By Chris Richmond
Originally Submitted to WorkBoat Magazine
Your commercial vessel’s insurance policy actually consists of two separate policies: Your hull policy and your protection and indemnity policy. While the actual hull and P&I policies typically consist of accepted insurance forms, insurance underwriters always add additional terms and conditions. These are worth noting because they can significantly affect your policy.
Look at the final pages of your policy to see these special terms and conditions. While these vary by insurance company, here are a few to keep an eye out for:
- Commercial vessel use warranty: This stipulates that there is only coverage for what has been declared on the policy for the vessel’s commercial usage. If you are operating as a passenger vessel but decide to do some commercial fishing , be sure to notify your agent as your commercial use warranty needs to be amended.
- Lay up warranty: If you do not operate your vessel year-round, you can get a break on the premium by adding a lay up warranty. But if you operate your vessel during this period no coverage will apply should you need it. Lay up warranty differs slightly from company to company but basically your boat needs to be in a state of decommission and not used for any purpose during the lay up period.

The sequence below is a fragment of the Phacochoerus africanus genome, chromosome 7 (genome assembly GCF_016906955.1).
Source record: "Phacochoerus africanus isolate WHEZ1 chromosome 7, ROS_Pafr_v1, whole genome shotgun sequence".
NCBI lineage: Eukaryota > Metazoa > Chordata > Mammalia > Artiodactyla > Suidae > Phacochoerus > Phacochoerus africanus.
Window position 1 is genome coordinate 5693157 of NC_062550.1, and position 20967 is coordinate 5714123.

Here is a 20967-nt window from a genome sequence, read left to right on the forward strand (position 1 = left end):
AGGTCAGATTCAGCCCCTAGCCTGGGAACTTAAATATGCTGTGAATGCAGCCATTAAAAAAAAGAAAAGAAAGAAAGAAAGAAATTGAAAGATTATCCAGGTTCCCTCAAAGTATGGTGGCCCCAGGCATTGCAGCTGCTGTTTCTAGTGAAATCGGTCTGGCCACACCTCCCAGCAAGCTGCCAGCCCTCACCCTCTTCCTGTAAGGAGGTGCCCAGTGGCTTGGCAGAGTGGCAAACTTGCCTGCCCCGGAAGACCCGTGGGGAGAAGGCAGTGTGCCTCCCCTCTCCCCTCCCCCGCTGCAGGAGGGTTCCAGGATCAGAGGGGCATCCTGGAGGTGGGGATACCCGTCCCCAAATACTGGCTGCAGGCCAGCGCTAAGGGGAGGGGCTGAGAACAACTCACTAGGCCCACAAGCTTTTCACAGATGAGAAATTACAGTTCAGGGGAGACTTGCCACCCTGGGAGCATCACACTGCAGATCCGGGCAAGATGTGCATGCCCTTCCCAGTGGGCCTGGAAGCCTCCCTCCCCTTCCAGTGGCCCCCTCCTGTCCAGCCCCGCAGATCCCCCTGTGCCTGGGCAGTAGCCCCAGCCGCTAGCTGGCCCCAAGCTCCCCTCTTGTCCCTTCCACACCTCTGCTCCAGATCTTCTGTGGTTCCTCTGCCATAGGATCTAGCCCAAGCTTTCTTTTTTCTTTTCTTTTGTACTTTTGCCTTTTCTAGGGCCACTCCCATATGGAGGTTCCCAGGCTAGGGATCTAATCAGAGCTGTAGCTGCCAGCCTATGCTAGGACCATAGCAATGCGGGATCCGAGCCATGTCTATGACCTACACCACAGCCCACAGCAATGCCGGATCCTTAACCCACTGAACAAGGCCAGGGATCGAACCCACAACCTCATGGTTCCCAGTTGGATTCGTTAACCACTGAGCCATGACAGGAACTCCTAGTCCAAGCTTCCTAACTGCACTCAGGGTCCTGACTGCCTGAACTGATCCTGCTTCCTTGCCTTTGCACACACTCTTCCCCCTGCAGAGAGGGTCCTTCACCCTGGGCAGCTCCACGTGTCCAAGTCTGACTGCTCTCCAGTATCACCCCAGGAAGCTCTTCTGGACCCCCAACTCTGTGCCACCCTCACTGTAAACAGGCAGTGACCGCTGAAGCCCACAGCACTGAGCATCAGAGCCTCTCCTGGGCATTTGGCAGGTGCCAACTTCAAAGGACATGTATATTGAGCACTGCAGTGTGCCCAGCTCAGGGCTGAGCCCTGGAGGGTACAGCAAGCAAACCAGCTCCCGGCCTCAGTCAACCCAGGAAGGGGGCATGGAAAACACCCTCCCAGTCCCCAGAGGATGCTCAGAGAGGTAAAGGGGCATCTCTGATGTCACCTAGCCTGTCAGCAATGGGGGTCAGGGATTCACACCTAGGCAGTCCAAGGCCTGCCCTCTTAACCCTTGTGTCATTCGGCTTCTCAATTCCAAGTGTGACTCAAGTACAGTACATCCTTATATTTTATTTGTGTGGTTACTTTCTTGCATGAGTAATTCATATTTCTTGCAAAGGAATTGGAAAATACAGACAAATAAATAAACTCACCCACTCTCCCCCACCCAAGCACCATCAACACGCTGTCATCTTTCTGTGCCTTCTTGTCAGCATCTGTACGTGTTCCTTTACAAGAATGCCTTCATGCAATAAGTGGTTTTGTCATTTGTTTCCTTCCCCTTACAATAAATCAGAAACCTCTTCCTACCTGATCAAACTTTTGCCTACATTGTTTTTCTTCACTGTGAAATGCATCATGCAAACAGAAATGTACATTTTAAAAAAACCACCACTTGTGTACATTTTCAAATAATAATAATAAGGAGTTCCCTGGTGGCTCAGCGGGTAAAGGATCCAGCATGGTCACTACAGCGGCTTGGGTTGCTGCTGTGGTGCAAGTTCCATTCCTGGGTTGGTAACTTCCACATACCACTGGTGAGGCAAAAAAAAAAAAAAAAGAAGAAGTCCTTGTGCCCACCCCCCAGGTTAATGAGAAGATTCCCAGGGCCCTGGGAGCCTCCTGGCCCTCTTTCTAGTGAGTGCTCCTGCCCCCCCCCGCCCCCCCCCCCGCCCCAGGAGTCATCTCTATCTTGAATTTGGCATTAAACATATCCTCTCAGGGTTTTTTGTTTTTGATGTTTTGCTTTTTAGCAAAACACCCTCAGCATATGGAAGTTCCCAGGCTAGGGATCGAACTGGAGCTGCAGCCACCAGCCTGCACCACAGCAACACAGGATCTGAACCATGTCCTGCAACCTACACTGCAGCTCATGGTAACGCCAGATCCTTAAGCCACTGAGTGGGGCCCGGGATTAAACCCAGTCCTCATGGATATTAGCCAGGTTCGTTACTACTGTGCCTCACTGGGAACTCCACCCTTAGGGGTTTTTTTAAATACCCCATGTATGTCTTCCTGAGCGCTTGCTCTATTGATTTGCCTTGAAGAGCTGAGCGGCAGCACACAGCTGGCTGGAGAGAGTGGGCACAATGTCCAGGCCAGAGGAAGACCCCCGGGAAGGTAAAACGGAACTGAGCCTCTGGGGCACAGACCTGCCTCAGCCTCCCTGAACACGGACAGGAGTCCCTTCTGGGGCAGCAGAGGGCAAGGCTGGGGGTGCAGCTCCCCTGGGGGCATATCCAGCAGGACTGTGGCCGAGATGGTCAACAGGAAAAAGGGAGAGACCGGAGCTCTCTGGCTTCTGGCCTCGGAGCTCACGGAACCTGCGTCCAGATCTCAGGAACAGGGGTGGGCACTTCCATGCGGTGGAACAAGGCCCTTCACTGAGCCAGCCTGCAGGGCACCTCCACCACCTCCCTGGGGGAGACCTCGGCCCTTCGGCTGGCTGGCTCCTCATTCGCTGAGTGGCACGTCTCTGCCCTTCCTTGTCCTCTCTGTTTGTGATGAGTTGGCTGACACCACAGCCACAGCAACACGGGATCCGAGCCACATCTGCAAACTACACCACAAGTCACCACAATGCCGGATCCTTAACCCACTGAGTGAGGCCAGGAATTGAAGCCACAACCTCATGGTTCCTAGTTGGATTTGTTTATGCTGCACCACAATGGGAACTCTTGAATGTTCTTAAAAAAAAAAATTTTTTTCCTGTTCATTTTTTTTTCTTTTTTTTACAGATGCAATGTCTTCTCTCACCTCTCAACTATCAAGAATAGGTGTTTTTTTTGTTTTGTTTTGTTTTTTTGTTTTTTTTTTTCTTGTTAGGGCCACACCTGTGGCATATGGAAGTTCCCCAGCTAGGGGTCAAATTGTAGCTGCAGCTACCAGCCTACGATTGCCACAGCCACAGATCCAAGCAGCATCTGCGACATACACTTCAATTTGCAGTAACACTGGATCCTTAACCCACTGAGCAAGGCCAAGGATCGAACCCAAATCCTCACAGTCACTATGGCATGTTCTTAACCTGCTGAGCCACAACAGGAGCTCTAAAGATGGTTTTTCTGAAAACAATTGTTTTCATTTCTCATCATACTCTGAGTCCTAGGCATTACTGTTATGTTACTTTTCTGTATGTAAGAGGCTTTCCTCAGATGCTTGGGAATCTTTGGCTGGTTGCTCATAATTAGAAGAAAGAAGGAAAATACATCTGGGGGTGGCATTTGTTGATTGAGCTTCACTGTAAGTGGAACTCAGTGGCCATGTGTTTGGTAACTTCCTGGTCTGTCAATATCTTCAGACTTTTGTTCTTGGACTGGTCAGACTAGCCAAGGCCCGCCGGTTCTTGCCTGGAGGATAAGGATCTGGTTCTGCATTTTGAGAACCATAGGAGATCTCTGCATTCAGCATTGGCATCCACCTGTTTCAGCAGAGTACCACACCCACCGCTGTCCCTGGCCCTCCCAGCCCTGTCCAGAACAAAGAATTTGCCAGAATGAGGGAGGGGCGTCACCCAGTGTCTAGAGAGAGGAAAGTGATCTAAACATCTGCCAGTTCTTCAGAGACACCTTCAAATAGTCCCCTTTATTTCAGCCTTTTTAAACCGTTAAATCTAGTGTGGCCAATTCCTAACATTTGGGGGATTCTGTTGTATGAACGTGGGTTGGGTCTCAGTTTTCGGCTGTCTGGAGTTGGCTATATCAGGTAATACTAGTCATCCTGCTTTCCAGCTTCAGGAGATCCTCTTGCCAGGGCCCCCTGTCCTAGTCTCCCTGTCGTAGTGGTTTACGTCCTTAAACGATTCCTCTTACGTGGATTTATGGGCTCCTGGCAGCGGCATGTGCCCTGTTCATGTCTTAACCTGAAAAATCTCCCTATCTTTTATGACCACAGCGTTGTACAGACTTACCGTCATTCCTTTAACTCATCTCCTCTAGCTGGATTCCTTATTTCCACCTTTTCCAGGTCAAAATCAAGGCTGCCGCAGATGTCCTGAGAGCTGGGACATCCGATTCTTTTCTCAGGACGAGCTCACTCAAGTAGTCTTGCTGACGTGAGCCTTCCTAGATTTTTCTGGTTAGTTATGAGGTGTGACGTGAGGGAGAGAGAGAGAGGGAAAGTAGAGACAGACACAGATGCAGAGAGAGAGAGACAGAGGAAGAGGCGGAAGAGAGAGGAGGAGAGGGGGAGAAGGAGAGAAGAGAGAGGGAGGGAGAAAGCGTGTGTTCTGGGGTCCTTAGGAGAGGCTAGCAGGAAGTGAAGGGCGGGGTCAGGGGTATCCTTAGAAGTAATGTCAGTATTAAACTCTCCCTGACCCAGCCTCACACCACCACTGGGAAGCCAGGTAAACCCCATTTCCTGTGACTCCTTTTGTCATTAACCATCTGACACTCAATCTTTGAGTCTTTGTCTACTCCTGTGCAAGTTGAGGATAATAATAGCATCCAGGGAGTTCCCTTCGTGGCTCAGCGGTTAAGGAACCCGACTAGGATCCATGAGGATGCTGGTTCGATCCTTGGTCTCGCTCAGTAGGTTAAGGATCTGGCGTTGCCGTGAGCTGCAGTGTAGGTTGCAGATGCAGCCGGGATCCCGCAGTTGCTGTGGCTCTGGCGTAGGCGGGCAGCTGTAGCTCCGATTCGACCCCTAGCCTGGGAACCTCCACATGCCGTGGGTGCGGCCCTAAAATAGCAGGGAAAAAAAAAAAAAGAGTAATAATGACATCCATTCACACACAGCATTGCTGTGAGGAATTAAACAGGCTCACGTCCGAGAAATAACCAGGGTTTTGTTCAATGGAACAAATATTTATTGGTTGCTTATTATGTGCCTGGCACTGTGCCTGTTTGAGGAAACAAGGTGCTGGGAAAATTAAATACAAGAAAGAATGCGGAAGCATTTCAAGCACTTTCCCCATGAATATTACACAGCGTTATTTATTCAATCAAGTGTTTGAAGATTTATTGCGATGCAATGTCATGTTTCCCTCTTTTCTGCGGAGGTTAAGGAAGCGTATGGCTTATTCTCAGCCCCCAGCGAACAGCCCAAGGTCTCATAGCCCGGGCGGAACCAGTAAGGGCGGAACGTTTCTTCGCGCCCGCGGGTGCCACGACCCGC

- Diving warranty: Do your operations sometimes involve commercial diving? This is excluded from your policy. Typically all overboard activities are excluded but some can be bought back (such as swimming or snorkeling). Diving requires a special policy.
- Gear and cargo exclusion: Some insurance companies will exclude fishing gear that is not permanently installed on your vessel (and your catch also will be excluded from coverage). Other cargo you are transporting may also not be covered. Cargo can often be added back on but if you are storing the cargo on shore before getting underway you will need additional coverage for that.
- Crew warranty: If you have crew covered on your policy, there will be a number stating how many crew members the policy is providing coverage for. Should you have more crew on board and you have not reported the increase to your insurance company, then the policy may only respond proportionally to the number of crew your policy states by the number of crew you have on board at the time of the claim.
Just as commercial vessels vary, a commercial hull and P&I policy is not a one-size-fits-all. Have a conversation with your agent about your operations and vessel usage to ensure that your insurance will be there when you need it.